Subscribers have played a major role in the establishment of mobile voice and data service in the last decade, through the experiments of all the existing mobile operators, subscribers have been made to pay for services that most of the time did not offer them good service. Subscribers involuntarily became guinea pigs for the mobile operators. New services continue to be launched where the subscriber takes both the position of a guinea pig and a client bringing money into the business.
As Africom and Valley Technologies are expected to launch their hotly-anticipated new mobile phone networks in what will be the most direct challenge to incumbent mobile operators, they need to keep in mind that their laboratory is not the market and their guinea pigs are not the subscribers. From the word go they must just bring a good service to the subscribers otherwise they will not be any better than the devils we know.
While potential subscribers are still excited by unconfirmed precise details of the launch that include final prices and information on when they will go mobile at commercial levels, they need not to enter into guinea pig contracts at the subscribers’ cost.
The entry of new participants in Zimbabwe’s telecoms market is likely to result in significant price wars and also better services. To gain market share entrants reduce tariffs, resulting in the lowering of the average revenue per user. This intense competition is likely to widen the number of options available for consumers, sparking a trend of higher churn rates (percentage of subscribers discontinuing their subscription). And as the telephony penetration approaches saturation, retention of customers will become the most important challenge for telecom operators and will, thankfully, make it difficult to continue the trend of experimenting new services at the customers’ expense.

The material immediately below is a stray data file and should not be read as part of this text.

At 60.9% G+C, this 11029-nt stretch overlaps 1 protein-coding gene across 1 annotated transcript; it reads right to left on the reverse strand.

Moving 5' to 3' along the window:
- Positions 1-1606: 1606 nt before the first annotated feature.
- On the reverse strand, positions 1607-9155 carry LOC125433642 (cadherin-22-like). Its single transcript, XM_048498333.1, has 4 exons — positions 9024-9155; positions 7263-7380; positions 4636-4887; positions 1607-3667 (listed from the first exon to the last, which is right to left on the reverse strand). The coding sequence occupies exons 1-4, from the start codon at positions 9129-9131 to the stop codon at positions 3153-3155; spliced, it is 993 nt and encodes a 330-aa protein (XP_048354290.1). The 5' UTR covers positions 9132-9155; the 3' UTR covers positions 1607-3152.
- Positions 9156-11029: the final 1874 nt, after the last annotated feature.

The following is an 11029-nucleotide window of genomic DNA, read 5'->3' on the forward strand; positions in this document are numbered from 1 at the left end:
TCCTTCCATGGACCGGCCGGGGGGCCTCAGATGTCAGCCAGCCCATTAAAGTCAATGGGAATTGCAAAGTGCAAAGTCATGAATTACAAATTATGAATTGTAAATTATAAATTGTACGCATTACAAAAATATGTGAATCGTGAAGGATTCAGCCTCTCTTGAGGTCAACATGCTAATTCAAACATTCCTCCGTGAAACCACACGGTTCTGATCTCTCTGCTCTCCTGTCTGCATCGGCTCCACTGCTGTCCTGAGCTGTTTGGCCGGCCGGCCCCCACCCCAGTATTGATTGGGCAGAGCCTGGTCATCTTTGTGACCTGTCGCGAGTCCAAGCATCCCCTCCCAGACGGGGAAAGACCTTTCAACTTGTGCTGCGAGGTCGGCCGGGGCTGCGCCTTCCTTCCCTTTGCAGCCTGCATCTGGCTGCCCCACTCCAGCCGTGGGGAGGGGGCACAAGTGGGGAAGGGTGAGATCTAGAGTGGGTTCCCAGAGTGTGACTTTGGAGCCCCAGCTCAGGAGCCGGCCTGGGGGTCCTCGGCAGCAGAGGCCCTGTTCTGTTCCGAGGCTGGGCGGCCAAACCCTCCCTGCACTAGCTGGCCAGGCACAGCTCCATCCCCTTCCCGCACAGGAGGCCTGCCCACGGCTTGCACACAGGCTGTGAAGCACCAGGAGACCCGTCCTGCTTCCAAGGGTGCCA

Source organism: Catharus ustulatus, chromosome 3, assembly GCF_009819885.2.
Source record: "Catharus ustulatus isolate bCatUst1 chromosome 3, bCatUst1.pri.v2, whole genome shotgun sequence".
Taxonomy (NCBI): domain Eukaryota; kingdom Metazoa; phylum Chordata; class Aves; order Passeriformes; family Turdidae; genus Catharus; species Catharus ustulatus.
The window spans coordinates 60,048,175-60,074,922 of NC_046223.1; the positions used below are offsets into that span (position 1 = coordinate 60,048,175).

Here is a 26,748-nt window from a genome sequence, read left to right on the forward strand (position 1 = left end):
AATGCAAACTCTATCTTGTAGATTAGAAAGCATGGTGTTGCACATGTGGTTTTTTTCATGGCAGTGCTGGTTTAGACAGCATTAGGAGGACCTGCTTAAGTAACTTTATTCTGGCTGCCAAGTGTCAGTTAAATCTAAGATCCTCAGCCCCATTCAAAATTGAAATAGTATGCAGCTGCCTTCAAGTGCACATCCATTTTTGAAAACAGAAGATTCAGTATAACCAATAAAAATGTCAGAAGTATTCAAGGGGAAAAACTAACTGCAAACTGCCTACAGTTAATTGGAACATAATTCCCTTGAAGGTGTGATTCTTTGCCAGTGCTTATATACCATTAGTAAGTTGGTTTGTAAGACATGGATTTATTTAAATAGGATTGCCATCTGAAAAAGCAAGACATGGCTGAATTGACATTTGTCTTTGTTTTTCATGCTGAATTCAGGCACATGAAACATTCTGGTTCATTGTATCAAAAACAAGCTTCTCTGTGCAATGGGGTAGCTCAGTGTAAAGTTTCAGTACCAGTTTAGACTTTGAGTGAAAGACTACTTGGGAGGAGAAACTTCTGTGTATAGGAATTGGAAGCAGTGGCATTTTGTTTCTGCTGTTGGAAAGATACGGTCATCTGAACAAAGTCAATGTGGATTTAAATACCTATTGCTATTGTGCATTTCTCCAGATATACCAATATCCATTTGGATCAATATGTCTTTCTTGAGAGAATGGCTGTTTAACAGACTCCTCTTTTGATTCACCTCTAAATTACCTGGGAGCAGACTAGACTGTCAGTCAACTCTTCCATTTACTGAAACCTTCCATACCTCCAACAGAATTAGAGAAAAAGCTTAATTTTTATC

Strategic mergers and planned acquisitions will definitely help the partnering telecom operators to address the various challenges together. With innovation being the key for developing applications and services, these partnerships should also focus on incorporating innovation into their services to gain revenues in the almost saturated telecom markets.
The key to creating value is engaging subscribers in direct conversations and creating a lasting relationship based on it through effective customer care centres. But currently these customer care centres are just sending the wrong signals. It’s like they’re saying to you, “Have you ever experienced bad service, if not, subscribe with us and you will.”
Creating value for subscribers means shifting from the open loop “push and forget” tactics to a real-time customer lifecycle management. It involves sending right messages at the right time, listening to their feedback and using it to make future communications more relevant.
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